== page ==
19th Century Tradition Still Burning Bright!

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Eleanor Rose

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The Great River Road between New Orleans and Baton Rouge, LA is home to a unique holiday lighting display – the Christmas Bonfires. Dozens of 20-feet-high flaming pyramids of burning logs are built along the earthen levees each December and set ablaze on Christmas Eve.

The Christmas Bonfires, as locals call them, are mostly teepee-shaped, but some pyres are quite elaborate and are built to pay homage to the river’s heritage. The shapes range from miniature plantation homes to tiny replica paddlewheel steamships. These bonfires are built by families, friends and co-workers who use the event as an opportunity to fellowship and share a meal between the fires. It’s a local celebration with an environment akin to football tailgating and the practice has been passed down for generations.

The custom of building the bonfires was most likely established in St. James Parish between 1880 and 1900. Father Louis Poche, a Jesuit priest and native of St. James Parish, remembers hearing from his family that the bonfire custom in Louisiana was started in St. James by the French Marist priests who came to Louisiana after the Civil War to teach at Jefferson College, then a Catholic college in Convent, Louisiana. South Louisiana was originally a French colony and today’s residents remain predominantly Catholic.

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The French expression for bonfire is feu de joie, or "fire of joy." In Manuel de folklore Francois contemporain, Arnold Van Gennep explains the custom of feux de joie in France:

Feux de joie were part of religious holiday celebrations and were held several times a year, including the Eve of the Epiphany, New Year's Eve, Christmas Eve, and in some places the feast of the patron saint. In other parts of France they were held only on the Eve of the Epiphany or on Christmas Eve.” Much of this custom in France disappeared in the early twentieth century.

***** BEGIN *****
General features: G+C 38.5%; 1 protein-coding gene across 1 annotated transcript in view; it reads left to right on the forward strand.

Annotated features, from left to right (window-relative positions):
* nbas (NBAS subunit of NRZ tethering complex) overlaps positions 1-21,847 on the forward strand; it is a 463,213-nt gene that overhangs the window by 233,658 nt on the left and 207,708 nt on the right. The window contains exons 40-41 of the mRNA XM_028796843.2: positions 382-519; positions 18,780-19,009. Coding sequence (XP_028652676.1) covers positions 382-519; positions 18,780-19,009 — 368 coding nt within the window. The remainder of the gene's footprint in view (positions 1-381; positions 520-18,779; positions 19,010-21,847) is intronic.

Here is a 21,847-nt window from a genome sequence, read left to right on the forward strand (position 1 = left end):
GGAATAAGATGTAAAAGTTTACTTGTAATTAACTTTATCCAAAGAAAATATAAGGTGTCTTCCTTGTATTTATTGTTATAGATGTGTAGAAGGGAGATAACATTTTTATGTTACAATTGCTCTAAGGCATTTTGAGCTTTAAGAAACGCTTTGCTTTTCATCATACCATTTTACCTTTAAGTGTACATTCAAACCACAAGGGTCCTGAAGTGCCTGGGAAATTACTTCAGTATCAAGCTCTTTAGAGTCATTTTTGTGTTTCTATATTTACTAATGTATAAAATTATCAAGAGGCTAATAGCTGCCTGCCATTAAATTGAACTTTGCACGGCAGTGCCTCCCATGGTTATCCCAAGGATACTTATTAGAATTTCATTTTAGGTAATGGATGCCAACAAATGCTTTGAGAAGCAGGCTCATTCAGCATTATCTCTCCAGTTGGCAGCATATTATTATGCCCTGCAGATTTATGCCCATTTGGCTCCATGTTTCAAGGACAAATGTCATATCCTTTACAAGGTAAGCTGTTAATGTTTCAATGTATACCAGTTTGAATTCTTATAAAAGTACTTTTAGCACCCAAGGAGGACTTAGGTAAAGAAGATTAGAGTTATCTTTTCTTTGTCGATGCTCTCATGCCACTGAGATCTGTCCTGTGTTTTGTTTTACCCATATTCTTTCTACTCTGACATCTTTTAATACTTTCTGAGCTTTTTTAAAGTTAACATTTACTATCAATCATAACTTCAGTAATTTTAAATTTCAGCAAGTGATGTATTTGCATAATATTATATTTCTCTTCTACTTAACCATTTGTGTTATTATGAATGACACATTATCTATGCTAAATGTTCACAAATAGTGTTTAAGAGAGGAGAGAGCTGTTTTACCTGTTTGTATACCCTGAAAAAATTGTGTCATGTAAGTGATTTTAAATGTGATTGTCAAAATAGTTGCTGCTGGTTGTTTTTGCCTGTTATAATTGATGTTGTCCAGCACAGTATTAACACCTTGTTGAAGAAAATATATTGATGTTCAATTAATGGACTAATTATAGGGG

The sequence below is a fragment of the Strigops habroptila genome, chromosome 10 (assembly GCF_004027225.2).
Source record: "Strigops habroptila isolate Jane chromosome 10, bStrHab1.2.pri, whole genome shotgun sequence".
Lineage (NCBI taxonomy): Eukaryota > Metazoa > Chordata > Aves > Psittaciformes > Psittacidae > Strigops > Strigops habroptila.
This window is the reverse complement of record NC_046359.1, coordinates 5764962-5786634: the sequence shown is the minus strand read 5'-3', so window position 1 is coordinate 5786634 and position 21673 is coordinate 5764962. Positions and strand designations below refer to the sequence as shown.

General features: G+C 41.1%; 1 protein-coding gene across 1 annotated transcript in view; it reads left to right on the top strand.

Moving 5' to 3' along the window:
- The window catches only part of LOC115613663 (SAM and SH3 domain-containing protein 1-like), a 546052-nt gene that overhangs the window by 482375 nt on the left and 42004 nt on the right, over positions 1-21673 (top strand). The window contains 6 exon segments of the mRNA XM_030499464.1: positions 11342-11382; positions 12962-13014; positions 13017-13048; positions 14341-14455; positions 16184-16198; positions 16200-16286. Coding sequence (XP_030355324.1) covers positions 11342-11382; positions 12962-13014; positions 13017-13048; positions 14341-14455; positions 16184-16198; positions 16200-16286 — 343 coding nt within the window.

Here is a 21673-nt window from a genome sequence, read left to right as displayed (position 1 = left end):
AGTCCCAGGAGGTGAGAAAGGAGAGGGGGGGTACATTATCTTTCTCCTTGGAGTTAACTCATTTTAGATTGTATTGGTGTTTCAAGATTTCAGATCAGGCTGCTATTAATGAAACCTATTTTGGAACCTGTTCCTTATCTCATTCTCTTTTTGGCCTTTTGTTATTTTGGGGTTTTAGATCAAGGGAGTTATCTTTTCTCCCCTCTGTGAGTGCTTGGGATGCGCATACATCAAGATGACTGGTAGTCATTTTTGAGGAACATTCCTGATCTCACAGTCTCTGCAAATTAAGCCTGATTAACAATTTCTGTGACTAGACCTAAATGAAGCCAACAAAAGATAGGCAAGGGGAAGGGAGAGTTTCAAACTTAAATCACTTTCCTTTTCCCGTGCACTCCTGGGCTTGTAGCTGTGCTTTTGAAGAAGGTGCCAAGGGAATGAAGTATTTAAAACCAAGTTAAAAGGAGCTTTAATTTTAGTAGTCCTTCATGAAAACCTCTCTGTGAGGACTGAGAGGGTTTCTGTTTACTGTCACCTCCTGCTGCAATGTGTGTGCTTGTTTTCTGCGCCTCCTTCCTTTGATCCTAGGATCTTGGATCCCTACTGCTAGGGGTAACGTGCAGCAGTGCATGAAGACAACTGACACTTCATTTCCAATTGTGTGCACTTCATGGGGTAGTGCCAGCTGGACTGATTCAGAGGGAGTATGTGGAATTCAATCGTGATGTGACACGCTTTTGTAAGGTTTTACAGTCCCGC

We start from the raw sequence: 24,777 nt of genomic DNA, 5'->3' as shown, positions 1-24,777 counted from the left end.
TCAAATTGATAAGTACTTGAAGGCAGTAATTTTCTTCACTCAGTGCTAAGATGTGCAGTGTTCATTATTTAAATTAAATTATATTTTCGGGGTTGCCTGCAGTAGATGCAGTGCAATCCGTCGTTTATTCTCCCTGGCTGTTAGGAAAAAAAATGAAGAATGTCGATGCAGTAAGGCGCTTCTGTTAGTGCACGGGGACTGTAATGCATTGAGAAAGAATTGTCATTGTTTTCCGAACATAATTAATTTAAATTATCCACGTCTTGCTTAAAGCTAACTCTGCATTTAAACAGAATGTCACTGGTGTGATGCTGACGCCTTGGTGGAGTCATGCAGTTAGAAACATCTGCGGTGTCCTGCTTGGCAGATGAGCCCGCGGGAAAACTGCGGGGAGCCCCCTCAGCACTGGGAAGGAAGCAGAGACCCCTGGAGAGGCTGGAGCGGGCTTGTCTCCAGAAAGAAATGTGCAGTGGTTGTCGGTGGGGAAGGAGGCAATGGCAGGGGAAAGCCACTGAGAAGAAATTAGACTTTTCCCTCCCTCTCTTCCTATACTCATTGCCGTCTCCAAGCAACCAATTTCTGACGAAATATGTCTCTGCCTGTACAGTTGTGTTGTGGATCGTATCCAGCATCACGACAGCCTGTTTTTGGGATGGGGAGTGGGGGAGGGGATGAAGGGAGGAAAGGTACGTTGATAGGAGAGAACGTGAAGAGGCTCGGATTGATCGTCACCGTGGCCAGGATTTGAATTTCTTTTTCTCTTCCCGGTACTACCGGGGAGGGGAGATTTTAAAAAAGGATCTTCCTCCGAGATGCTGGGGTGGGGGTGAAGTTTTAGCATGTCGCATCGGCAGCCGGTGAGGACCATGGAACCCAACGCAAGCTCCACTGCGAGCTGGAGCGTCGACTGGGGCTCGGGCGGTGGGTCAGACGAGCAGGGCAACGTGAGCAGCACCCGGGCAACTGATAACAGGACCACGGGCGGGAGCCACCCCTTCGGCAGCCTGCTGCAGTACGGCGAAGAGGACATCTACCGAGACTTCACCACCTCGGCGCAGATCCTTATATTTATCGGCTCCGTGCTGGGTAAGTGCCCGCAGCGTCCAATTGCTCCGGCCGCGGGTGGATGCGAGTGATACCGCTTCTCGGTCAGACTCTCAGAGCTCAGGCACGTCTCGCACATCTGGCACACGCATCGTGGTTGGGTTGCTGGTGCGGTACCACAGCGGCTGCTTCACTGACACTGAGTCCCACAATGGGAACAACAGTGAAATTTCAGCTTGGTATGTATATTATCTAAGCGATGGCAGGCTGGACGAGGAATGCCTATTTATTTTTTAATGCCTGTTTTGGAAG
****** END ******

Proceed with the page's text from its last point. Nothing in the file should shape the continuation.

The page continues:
The holiday bonfire custom in south Louisiana seems to have definitely been derived from the French custom. Of course if you ask the young and the young at heart why they set the bonfires, most say the fires illuminate the way for Papa Noel’s (that’s Cajun for Santa Claus) flying sleigh and eight alligators to find the homes of the local good girls and boys.

The bonfires are built all along the river, but the highest concentration is in St. James Parish, in and around Gramercy, Lutcher and Paulina. All bonfires must have permits from the Levee Board. In Gramercy the following are Levee Board regulations:

1. Fires must be at least 125 feet apart.

2. Fires can be no higher than 25 feet. (This rule went into effect in 1987; it was 28 feet for a few years prior to 1987; before then, there were no regulations.)

3. Fires can be no larger than the crown of the levee-12 feet in diameter.

4. No tires, creosote, or "foreign matter" may be used, due to environmental concerns.

5. Each town is allowed one "tourist attraction" with no regulations at all.

@Southern Unionist and I enjoyed visiting the Christmas Bonfires this year and highly recommend it. If you go consider taking a motorcoach tour. Otherwise you will likely be stuck in traffic. Plan to arrive by 7:00 when the fires are lit and the fireworks begin.


Note: @Southern Unionist deserves all the credit for these pics. :smile:
 

Southern Unionist

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7:00 ? If not on an organized bus tour, I'd recommend arriving in the area a lot earlier than that. Most property owners are fanatical about not allowing parking.

I like looking over some of the more elaborate pyres in daylight, and the people are very friendly. I saw some food tents set up by local organizations.

I heard those bonfires were sort of a beacon to guide Santa?
Papa Noel, the French / Creole version. The pyres are on top of the levees on both sides of the river. I'd love to see drone footage.
 
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Eleanor Rose

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Well this is sad to hear. A Christmas Eve shooting outside a bar in Lutcher, LA left two men dead and two wounded, one of them a 15-year-old boy. Investigators believe the shooting may be related to a rift between young men in the communities of Lutcher and Convent. I'm not sure how close @Southern Unionist and I were to that bar, but the little town was crowded with hundreds of people gathered on Christmas Eve following the bonfires along the Mississippi River levee. This is just awful!
 
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